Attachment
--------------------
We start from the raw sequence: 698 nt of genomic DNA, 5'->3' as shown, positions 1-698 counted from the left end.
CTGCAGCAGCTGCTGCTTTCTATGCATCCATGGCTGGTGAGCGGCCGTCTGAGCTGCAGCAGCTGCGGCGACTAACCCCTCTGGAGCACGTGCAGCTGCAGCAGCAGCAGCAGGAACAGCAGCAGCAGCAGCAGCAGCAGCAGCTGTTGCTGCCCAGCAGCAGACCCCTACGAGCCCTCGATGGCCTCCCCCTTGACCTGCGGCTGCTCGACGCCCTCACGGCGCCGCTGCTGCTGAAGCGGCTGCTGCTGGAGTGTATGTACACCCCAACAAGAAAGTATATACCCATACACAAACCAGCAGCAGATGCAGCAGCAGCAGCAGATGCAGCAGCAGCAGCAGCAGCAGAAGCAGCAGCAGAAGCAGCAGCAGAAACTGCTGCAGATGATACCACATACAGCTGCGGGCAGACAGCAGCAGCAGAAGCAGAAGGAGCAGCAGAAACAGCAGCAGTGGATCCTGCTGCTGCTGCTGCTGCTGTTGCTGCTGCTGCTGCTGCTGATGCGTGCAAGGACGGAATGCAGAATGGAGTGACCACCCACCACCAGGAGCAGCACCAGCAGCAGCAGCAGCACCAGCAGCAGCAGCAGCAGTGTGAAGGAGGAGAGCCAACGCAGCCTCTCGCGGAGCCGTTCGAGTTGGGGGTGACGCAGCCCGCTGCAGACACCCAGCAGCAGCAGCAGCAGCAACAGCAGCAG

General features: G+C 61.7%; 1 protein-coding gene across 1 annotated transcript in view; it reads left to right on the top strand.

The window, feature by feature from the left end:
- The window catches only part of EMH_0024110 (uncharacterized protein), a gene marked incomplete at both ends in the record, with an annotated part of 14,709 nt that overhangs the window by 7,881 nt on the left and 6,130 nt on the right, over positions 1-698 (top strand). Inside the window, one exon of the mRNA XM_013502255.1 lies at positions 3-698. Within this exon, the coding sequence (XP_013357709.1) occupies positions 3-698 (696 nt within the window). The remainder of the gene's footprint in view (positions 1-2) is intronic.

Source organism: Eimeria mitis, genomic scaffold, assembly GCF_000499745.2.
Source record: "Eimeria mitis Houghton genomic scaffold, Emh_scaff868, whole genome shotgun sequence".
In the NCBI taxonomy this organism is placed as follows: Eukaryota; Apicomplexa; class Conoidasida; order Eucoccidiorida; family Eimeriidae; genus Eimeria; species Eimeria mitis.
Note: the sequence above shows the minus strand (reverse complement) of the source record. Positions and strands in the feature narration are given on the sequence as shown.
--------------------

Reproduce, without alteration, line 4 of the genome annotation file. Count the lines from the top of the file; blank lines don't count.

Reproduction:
The window, feature by feature from the left end: